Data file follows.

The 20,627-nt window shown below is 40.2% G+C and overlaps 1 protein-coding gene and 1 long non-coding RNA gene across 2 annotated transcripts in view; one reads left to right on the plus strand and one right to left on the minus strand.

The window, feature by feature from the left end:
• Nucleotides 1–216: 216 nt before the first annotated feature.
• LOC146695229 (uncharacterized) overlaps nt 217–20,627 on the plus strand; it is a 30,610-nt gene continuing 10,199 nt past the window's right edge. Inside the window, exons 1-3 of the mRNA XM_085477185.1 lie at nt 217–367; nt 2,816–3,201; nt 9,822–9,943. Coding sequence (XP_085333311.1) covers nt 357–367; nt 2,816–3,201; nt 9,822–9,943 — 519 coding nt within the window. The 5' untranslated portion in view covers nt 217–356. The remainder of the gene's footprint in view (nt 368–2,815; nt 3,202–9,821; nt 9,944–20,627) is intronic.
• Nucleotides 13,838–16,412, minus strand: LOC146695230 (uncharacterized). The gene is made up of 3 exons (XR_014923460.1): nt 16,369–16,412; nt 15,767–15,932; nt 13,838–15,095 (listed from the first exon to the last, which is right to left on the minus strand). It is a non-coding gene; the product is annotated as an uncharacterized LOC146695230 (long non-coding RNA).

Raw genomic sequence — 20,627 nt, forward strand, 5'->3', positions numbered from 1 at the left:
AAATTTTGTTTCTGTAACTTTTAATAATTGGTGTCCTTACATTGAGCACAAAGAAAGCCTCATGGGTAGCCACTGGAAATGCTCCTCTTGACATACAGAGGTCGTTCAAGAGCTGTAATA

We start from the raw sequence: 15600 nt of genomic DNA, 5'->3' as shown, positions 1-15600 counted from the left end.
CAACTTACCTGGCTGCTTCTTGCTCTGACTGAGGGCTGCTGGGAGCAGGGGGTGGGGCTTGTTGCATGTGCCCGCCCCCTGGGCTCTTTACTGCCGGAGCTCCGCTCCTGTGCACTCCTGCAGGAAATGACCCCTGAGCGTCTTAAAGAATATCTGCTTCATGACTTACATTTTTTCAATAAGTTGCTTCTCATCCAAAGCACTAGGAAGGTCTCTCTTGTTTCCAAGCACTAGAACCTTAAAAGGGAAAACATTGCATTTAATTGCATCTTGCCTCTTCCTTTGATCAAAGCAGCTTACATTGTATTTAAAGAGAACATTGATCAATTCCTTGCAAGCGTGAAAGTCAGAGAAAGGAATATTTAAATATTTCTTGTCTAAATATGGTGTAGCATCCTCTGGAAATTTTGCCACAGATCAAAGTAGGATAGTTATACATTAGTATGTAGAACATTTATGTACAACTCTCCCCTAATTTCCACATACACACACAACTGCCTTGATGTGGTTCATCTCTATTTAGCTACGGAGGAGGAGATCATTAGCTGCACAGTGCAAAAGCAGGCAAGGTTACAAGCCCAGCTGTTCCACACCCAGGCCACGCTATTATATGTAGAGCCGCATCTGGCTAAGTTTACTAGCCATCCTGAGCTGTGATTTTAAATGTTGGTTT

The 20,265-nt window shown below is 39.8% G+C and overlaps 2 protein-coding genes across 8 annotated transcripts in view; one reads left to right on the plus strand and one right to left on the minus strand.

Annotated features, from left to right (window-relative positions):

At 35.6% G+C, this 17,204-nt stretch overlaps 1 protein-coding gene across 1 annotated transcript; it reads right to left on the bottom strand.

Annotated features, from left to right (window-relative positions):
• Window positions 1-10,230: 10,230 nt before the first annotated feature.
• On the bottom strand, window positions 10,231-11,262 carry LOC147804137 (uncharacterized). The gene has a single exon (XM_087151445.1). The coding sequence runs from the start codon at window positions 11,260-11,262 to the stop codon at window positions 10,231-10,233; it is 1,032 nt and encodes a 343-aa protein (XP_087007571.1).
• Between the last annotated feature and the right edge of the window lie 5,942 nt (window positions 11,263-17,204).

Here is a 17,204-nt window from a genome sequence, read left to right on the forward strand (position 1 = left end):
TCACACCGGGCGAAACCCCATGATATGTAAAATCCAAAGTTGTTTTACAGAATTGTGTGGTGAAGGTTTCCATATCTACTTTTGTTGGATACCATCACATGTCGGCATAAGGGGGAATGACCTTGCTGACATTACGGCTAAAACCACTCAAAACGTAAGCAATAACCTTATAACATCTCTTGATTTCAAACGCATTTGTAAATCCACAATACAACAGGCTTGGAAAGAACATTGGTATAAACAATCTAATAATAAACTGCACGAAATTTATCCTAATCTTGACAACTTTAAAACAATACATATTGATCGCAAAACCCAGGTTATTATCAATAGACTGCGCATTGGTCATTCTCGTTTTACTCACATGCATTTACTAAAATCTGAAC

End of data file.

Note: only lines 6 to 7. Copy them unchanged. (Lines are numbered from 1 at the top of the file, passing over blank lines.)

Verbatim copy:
Raw genomic sequence — 20,627 nt, forward strand, 5'->3', positions numbered from 1 at the left:
AAATTTTGTTTCTGTAACTTTTAATAATTGGTGTCCTTACATTGAGCACAAAGAAAGCCTCATGGGTAGCCACTGGAAATGCTCCTCTTGACATACAGAGGTCGTTCAAGAGCTGTAATA